If you’d like to talk with other people who are interested in getting and giving funding for open source companies, I set up a related mailing list and Twitter account (@WeInvestInUs).

Related:

April 13 2012

Four short links: 13 April 2012

  1. Change the Game (Video) -- Amy Hoy's talk from Webstock '12, on being contrary and being successful. Was one of the standout talks for me.
  2. Rise4Fun -- software engineering tools from Microsoft Research. (via Hacker News)
  3. Why Obama's JOBS Act Couldn't Suck Worse (Rolling Stone) -- get ready for an avalanche of shareholder suits ten years from now, since post-factum civil litigation will be the only real regulation of the startup market.
  4. Socio-economic Return Of FTTH Investment in Sweden (PDF) -- This preliminary study analyses the socio-economic impacts of the investment in FTTH. The goal of the study was: Is it possible to calculate how much a krona (SEK) invested in fibre will give back to society? The conclusion is that a more comprehensive statistical data and more calculations are needed to give an exact estimate. The study, however, provides an indication that 1 SEK invested over four years brings back a minimum of 1.5 SEK in five years time. The study estimates the need for investment to achieve 100% fibre penetration, identifies and quantifies a number of significant effects of fibre deployment, and then calculates the return on investment. (via Donald Clark)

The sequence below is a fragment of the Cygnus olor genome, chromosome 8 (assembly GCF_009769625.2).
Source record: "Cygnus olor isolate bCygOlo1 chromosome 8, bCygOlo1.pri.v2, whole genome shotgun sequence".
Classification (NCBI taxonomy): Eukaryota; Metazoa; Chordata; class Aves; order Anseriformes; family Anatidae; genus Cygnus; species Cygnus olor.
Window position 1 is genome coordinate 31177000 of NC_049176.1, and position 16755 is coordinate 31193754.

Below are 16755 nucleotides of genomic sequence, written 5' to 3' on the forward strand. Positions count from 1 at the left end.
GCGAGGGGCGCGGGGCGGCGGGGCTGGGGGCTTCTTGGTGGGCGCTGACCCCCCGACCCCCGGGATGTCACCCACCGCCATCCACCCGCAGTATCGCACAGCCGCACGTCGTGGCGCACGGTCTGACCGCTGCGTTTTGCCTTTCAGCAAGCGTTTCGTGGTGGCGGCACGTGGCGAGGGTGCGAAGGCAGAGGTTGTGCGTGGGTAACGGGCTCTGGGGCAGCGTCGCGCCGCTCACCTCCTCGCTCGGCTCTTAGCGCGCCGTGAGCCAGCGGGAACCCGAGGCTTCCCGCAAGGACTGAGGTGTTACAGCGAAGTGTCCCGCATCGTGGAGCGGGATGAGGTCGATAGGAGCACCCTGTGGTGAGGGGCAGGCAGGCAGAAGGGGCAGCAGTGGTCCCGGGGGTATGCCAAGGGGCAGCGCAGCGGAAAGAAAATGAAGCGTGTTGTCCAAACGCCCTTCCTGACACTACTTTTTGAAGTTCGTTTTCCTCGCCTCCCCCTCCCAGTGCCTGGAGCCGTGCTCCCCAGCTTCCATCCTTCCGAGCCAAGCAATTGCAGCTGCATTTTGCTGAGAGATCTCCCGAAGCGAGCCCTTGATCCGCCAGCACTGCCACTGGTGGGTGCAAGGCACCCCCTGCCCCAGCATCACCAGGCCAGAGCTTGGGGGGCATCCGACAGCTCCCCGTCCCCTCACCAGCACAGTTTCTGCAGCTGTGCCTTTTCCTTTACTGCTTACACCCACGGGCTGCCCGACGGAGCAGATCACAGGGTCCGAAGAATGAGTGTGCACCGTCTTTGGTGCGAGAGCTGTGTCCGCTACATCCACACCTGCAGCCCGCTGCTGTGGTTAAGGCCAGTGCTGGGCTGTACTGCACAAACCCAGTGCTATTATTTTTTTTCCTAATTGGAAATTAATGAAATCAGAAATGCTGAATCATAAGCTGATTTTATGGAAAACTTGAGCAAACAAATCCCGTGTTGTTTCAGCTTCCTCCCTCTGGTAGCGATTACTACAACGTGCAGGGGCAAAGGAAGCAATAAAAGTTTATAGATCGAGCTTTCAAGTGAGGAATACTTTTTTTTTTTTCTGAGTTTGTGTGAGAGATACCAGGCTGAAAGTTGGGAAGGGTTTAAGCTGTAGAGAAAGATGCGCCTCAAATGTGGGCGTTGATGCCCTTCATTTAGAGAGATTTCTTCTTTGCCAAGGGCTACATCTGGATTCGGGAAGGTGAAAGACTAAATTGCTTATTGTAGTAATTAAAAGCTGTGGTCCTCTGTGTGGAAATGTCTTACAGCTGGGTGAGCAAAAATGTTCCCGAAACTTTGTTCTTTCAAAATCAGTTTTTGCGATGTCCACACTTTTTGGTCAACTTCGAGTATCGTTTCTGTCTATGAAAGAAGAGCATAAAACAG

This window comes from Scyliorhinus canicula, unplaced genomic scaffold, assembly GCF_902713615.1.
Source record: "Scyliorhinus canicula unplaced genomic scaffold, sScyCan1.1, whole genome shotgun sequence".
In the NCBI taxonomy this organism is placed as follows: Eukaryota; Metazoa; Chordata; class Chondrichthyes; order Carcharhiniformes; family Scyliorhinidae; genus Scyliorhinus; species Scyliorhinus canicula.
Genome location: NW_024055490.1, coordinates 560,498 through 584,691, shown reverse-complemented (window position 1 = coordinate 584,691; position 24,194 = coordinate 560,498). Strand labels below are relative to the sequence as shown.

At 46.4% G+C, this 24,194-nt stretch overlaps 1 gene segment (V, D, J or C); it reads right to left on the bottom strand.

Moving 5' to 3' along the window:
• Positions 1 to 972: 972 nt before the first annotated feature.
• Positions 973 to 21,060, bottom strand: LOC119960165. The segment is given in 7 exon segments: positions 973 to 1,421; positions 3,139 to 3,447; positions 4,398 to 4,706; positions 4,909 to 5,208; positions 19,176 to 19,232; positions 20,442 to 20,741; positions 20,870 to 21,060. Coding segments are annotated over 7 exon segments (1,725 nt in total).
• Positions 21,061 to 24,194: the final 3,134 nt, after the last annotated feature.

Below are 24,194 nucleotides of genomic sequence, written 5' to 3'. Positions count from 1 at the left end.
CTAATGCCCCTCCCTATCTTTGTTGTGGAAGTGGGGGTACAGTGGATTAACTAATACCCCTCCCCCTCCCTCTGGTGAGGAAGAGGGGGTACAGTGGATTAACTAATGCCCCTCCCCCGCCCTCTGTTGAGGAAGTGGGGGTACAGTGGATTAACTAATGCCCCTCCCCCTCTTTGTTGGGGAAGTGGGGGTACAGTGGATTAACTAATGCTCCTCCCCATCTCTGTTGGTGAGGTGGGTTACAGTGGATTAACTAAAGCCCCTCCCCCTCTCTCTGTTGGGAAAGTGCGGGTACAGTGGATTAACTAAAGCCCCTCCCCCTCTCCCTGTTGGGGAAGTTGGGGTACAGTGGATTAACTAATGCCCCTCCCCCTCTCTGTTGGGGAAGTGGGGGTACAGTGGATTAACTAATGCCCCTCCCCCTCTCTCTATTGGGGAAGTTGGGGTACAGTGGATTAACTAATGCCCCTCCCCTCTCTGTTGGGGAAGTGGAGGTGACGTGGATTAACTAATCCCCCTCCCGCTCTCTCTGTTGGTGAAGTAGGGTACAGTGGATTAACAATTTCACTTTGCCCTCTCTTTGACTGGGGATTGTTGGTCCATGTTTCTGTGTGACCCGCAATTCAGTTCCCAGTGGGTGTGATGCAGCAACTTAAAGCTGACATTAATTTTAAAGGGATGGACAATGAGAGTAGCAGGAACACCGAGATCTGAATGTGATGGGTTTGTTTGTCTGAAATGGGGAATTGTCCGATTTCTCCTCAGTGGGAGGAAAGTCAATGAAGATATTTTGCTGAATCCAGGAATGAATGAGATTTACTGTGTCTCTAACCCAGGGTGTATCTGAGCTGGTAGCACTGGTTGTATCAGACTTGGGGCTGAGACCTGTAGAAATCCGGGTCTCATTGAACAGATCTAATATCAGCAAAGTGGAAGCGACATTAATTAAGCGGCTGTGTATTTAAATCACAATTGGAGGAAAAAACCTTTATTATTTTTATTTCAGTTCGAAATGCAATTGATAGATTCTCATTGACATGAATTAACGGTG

August 31 2011

Why the finance world should care about big data and data science

ABOVE by Lyfetime, on FlickrFinance experts already understand that data has value. It's the lifeblood of their industry, after all. But as O'Reilly director of market research Roger Magoulas notes in the following interview, some in the financial domain may not grasp all that data has to offer. Data science and big data have led to an expansion of data types, Magoulas says, and the associated influx of information could very well shape investment strategies and create new businesses.

How does big data apply to the financial world?

Roger Magoulas: There are two flavors of it. One is analyzing things like your investments, econometrics, trading activity, and longer-term data analysis. That's clearly part and parcel of the finance business, and people in the space already have great familiarity with this side of data.

The second flavor is the integrated approach to data in all facets of how organizations do business. This involves understanding customers, understanding competitors, understanding behavior, taking advantage of the world of sensors, and using a computational and quantitative mindset to make sense of a very confusing world.

Is there a disconnect between the finance world and terms like "data science" and "big data"?